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The New York Times’ Motoko Rich reports on how people feel about Leslie Bennetts‘ THE FEMININE MISTAKE and other hot-button books that address the core question of whether women should stay at home with their children or work. And the surprising – or perhaps not so surprising – conclusion is that there’s a lot of chatter that doesn’t translate into sales. “There is a lot of discussion out there about this issue and that’s why we’re having these books,” said Nancy Sheppard, vice president of marketing at Viking, which last year published GET TO WORK: A MANIFESTO FOR WOMEN OF THE WORLD by Linda R. Hirshman. “But it’s mostly just a discussion.”

Rich points to low Bookscan numbers for Hirshman, Sylvia Hewlett and Caitlin Flanagan as particularly striking because these books cover a topic that raises fierce passions, as anyone who has spent time on a playground or near an office water cooler knows. But that may get at the heart of why women are not buying books about these subjects. “I always felt it was something that women didn’t want to look at too closely,” said Jonathan Burnham, publisher of HarperCollins, who was editor in chief at Talk Miramax Books when Hewlett’s book was published five years ago. “It was a problem that touched very complicated feelings, so while they read a magazine article or watched a segment on ‘Oprah,’ they didn’t want to read a whole book about it because it was such a difficult subject.”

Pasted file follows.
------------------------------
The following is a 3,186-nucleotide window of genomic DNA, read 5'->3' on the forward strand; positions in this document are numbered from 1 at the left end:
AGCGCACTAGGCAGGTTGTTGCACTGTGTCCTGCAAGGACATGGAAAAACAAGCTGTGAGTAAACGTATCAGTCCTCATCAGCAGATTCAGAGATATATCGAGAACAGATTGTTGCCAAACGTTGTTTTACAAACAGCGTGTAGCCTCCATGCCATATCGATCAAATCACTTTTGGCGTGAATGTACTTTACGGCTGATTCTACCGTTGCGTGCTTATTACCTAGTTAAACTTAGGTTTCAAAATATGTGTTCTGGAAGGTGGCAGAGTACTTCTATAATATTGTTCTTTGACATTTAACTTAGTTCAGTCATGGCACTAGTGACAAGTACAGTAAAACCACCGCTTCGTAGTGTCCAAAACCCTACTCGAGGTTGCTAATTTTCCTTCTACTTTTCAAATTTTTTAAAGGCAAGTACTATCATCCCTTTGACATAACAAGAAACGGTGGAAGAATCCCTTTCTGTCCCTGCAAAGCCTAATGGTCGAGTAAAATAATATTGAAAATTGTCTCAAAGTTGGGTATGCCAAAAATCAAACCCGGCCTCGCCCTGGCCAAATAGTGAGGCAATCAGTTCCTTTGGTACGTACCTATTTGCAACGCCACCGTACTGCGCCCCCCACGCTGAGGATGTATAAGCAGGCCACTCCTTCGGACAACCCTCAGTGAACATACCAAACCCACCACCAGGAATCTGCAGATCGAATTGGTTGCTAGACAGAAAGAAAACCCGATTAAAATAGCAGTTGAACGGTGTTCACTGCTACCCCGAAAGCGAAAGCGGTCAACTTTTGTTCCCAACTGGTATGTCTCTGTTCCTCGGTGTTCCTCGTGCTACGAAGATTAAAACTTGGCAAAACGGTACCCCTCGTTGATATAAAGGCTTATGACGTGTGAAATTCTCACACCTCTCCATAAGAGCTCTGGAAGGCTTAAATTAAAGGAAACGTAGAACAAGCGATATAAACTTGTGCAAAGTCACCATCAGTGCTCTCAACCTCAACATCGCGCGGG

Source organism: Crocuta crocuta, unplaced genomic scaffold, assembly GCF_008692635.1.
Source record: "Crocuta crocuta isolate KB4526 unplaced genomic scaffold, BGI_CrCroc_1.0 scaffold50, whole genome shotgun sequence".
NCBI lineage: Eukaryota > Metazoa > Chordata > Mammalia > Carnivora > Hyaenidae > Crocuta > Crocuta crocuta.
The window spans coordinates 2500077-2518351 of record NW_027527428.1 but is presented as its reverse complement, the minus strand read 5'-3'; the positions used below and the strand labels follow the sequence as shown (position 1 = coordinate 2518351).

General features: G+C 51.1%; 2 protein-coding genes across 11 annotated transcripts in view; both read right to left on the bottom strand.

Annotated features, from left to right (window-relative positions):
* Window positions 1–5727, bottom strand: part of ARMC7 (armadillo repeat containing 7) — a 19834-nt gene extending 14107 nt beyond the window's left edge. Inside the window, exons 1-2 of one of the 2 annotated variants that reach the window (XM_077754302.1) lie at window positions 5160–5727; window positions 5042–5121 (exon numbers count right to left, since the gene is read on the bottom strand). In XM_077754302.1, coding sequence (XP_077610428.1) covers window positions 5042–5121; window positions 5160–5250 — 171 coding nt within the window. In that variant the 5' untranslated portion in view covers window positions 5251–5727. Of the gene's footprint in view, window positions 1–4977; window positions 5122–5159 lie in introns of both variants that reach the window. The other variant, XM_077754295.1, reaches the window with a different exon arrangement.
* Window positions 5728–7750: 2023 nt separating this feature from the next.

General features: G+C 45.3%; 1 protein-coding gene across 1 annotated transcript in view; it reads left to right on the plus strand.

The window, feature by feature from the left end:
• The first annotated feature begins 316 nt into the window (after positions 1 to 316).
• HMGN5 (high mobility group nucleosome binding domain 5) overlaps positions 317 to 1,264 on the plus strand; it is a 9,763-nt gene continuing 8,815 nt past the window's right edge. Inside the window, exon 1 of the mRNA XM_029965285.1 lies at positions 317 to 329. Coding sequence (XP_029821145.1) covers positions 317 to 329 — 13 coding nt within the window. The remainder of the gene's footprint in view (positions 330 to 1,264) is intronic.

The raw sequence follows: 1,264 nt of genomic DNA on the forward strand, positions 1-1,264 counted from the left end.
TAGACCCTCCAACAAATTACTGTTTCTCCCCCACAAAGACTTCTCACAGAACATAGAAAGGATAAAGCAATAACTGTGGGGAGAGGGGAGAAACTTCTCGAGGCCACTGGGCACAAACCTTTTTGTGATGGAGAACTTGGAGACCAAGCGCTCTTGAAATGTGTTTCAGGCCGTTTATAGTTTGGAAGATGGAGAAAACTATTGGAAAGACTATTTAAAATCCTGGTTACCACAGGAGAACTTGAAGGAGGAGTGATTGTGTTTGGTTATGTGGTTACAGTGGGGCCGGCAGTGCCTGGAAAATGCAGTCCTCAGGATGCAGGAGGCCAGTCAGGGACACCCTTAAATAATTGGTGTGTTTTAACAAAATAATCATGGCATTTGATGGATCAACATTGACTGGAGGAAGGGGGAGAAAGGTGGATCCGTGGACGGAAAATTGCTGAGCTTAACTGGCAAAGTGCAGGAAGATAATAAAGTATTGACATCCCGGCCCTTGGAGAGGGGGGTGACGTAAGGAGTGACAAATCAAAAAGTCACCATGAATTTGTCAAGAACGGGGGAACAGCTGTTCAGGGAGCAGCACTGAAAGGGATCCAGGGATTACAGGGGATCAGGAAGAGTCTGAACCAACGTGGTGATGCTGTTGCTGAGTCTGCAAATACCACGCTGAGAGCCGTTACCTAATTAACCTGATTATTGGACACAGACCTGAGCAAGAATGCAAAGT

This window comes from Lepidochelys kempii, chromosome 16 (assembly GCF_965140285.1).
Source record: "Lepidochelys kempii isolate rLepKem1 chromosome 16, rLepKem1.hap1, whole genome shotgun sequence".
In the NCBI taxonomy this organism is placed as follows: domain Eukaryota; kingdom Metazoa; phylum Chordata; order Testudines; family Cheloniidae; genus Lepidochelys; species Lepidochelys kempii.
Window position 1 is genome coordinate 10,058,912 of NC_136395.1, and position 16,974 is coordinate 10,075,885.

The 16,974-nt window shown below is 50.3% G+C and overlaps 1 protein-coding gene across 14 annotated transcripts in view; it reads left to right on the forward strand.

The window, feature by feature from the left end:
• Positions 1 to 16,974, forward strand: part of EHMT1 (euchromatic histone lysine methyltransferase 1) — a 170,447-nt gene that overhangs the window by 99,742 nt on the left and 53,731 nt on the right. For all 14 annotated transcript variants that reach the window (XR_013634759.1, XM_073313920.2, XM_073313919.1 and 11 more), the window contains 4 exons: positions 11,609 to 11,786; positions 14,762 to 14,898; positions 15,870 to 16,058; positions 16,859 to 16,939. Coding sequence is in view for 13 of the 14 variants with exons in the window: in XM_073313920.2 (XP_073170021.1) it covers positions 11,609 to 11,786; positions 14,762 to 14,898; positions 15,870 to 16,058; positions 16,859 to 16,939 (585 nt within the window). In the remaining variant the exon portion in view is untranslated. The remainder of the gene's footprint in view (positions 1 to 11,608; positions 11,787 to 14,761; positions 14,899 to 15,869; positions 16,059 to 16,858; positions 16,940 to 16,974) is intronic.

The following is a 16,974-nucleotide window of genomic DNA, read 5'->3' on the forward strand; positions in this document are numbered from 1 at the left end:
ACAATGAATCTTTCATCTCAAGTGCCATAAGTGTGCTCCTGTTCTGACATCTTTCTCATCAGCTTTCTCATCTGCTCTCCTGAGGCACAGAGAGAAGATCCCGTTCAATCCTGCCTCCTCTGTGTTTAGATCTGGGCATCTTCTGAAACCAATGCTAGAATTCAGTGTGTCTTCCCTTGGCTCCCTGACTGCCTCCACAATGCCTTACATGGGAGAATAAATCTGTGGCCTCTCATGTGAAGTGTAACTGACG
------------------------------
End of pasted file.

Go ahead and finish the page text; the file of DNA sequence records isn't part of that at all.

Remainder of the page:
And then there’s the question of time. “I’m home-schooling, I have three children, and my reading time is limited,” said Heather Cushman-Dowdee of Los Angeles. With many of the mommy books, she said, “I think I get their points through the articles that they’re writing without needing to delve in.” Declining to buy the books, she said, is a way to “protect your sanity a little bit.”

Pulitzer Prize Winners

The Pulitzer Prize has announced its winners in a variety of categories, and while our Fishbowl siblings will be dissecting the journalism winners, we’ll look at the book-related winners: